New laws requiring more openness and transparency will change how organisations collect and use personal data, and give shoppers more control over how data about them is used. This report explores how the sector can work together to turn GDPR from a compliance obligation into an opportunity to build services that meet shoppers needs
The European Union General Data Protection Regulation presents a significant opportunity for the UK grocery retail sector. By proactively informing shoppers about their data rights and how data-driven services benefit them, organisations can build trust and strengthen loyalty, which will create greater buy-in from shoppers for data-enabled innovation.
Every shopping trip generates data. This can be about people’s shopping habits, preferred brands or interest in promotions.
By analysing data alone or together with third parties, retailers inform the entire shopping experience – from how to lay out stores and what products to stock, to what promotions to run and what offers to give customers. Among others, price-matching schemes and new delivery services are increasingly being developed using this data. These services can offer benefits to shoppers, helping people save time and money.
However, the UK retail sector must be vigilant in responding to changes in the data landscape. The EU is implementing the General Data Protection Regulation (GDPR) to give citizens more rights and control over personal data. The UK is implementing a Data Protection Bill which includes country-specific elements of the regulation. This creates compliance needs but also new ways of engaging shoppers around data.
Our research found that while shoppers trusted retailers with data more than technology companies, they were still uncomfortable with how retailers shared personal data. Encouragingly, shopper comfort increased when they were more familiar with data practices and shoppers wanted to exercise their rights to port and access personal data to both understand data practices and receive new services. Organisations will need to change the way they operate with each other in order to respond to shopper’s expectations.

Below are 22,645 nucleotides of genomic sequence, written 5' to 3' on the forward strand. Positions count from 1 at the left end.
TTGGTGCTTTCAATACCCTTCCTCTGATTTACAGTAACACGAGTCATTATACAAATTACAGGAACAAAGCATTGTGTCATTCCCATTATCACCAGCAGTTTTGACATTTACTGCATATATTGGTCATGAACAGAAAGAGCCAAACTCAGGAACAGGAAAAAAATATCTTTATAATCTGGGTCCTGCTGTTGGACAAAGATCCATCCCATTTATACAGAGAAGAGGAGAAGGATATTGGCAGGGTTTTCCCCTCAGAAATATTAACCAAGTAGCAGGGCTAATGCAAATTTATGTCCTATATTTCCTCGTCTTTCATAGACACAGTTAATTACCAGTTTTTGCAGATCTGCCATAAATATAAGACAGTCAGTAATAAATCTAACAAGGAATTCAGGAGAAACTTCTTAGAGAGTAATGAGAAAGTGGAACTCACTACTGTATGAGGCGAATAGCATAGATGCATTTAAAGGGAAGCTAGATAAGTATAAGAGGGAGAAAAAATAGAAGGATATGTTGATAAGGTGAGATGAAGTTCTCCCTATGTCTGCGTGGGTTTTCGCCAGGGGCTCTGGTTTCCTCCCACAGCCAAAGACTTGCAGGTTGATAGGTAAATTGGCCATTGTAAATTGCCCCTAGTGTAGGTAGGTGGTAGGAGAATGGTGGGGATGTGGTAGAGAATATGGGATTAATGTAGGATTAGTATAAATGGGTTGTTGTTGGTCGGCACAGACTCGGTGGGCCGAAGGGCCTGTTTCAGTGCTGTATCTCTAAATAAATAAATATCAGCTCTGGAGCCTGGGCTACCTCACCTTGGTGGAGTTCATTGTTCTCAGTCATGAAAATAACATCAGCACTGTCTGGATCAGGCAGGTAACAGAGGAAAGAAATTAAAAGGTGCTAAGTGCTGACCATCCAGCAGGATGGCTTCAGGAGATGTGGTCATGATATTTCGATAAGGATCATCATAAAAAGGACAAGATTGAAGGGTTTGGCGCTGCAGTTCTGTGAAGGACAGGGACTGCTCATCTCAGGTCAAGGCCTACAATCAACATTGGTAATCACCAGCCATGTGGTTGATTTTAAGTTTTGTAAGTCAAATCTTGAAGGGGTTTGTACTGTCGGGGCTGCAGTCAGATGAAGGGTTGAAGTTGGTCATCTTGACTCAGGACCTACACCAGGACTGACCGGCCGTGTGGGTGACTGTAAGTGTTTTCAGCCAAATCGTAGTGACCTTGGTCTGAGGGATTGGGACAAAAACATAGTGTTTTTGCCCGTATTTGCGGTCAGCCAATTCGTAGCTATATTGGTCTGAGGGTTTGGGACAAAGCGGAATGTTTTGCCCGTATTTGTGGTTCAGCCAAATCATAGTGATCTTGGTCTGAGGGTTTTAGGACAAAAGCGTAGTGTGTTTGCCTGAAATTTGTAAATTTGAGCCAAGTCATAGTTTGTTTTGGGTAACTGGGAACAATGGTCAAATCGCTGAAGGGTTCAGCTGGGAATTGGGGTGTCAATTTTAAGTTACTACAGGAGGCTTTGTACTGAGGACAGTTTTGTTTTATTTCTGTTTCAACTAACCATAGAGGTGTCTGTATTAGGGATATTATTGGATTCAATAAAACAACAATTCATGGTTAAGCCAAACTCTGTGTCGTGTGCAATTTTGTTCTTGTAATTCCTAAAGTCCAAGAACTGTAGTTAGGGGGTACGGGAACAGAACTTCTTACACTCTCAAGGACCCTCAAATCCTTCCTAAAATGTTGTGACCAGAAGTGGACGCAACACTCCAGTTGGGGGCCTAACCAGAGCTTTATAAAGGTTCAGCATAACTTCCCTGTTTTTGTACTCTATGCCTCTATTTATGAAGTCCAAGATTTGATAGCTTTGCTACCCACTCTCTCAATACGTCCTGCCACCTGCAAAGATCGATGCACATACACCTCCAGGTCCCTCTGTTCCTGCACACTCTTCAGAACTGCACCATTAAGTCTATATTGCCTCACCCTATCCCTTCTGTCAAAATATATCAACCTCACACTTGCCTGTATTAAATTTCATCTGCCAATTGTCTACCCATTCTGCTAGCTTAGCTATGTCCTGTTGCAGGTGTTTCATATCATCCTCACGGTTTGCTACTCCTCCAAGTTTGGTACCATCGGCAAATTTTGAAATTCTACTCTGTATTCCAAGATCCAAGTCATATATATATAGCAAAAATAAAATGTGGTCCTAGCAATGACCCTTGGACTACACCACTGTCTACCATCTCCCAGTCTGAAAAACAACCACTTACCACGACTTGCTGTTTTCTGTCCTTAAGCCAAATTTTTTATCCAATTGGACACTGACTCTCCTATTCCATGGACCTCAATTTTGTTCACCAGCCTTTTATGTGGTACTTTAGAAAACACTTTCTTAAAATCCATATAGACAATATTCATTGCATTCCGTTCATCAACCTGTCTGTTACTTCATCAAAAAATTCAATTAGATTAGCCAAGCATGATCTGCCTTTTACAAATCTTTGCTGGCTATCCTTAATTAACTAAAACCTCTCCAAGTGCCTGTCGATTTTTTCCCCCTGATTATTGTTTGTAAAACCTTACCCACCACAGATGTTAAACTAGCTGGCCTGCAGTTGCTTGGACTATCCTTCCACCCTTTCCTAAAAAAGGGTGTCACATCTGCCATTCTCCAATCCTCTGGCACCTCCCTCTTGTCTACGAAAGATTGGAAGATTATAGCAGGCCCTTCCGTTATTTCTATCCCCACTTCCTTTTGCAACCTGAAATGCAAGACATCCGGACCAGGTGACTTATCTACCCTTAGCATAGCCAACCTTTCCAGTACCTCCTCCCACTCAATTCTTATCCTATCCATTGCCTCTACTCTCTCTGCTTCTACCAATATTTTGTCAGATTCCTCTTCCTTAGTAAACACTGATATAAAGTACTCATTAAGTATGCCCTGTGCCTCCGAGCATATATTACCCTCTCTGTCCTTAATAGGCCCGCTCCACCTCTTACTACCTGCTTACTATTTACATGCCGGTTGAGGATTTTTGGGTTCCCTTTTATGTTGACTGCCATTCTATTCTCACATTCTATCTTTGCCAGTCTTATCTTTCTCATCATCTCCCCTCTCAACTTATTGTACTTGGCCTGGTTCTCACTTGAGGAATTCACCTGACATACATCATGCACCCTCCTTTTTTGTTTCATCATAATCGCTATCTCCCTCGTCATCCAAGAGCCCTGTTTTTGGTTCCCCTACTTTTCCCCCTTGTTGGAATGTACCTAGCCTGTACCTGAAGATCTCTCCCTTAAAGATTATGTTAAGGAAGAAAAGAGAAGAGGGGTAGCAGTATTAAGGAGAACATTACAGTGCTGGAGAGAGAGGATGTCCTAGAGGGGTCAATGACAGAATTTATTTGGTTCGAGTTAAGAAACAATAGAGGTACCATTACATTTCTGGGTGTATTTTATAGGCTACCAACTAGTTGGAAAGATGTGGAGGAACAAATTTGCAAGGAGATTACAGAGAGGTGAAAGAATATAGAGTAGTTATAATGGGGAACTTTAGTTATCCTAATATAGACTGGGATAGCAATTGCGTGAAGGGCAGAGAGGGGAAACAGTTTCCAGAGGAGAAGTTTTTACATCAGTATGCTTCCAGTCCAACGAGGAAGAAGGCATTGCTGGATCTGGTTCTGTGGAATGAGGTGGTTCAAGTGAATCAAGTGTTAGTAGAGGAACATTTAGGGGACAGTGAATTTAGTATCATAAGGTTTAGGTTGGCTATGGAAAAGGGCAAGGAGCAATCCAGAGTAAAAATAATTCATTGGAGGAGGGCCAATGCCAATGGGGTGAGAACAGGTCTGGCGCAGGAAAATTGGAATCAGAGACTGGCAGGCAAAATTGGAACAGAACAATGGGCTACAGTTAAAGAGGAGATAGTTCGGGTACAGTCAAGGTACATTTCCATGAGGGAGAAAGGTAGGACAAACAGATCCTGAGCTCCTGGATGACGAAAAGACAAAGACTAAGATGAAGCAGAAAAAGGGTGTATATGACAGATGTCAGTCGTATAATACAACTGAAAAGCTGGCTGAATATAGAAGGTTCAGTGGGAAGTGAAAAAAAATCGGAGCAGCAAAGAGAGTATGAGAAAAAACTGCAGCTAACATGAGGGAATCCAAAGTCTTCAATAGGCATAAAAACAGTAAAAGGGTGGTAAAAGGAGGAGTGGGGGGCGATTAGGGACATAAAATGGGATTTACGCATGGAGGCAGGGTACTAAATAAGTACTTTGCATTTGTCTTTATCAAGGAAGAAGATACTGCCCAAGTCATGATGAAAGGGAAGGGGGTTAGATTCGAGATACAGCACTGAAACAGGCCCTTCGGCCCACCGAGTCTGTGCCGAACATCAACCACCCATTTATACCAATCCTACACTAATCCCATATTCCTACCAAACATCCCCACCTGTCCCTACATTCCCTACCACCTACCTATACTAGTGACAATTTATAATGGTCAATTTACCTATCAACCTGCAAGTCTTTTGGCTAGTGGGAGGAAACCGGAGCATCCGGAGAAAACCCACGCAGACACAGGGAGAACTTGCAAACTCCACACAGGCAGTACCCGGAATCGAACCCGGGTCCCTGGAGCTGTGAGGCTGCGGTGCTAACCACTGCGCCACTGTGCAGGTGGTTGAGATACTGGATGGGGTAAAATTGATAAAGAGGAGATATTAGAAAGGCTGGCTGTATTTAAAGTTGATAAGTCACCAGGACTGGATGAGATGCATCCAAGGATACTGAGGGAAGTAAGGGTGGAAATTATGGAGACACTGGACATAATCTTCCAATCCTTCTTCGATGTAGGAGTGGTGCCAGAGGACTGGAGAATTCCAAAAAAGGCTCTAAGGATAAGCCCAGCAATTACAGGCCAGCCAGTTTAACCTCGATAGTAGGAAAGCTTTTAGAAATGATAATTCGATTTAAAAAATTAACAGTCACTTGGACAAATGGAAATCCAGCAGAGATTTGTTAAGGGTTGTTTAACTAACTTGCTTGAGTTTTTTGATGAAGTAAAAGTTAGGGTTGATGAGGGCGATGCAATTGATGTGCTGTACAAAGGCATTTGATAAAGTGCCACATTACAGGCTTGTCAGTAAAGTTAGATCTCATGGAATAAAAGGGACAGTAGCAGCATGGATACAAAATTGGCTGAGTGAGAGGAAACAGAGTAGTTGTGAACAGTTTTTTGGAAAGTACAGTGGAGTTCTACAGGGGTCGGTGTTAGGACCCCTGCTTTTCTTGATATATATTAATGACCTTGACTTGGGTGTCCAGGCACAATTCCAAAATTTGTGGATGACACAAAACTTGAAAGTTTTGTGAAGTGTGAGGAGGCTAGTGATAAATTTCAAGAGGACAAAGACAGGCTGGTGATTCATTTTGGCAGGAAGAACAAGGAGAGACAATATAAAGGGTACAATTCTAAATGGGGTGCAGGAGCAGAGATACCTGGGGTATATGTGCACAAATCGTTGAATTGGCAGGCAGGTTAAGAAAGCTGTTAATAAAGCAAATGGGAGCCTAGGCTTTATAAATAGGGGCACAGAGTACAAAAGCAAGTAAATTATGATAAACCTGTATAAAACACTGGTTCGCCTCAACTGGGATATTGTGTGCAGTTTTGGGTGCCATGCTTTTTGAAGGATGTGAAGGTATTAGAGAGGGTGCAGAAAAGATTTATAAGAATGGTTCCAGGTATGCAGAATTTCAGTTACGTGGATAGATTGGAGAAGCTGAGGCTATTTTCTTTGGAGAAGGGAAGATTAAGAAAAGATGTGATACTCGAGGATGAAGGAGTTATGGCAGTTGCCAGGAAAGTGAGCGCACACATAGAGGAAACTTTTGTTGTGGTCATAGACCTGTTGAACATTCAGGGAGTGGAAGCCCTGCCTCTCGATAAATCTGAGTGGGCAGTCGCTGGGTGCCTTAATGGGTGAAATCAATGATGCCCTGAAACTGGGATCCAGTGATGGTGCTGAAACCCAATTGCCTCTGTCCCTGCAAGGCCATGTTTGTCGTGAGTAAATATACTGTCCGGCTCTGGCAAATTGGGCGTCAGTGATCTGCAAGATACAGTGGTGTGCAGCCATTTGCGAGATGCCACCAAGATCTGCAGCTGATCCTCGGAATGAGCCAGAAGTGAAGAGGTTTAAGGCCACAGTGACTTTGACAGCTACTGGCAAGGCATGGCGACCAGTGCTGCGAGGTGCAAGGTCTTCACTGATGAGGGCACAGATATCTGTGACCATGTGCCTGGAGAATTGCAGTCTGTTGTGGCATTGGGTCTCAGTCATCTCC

Our research tested some potential business models and found interest from significant numbers of shoppers. However, our interviews with industry showed obstacles to seizing this opportunity, including cultural and commercial barriers that stop businesses innovating and sharing data in ways that shoppers want.
The report includes findings from desk research, interviews across grocery retail, technology, and government sectors and research conducted with shoppers through both quantitative surveys and qualitative focus groups.
Our recommendations for retailers and the grocery retail sector to maximise the opportunities GDPR presents are:
Build trust by communicating with shoppers:
- Run a data literacy campaign for consumers, to build awareness of data use within retail
- Focus on building informed consent and helping shoppers understand the benefits created by data sharing
Create a foundation for data-enabled innovation:
- Open up common reference data, such as products and retail locations
- Develop open standards to facilitate data exchange
- Create open APIs to reduce cost and friction when shoppers request to access and share data Create a strategic programme for the UK grocery retail sector:
- Form a cross-sector strategic working group on retail data to enable a collaborative response to challenges raised by GDPR
- Create and implement principles around data governance and usage for grocery retail
If you want to discuss this report do get in touch by emailing us at email@example.com.
- Access the full outputs of the research conducted with shoppers by Britain Thinks
- Listen to the ODI and dunnhumby discuss the report
This report was commissioned by dunnhumby and produced by the Open Data Institute. Consumer research was performed by Britain Thinks.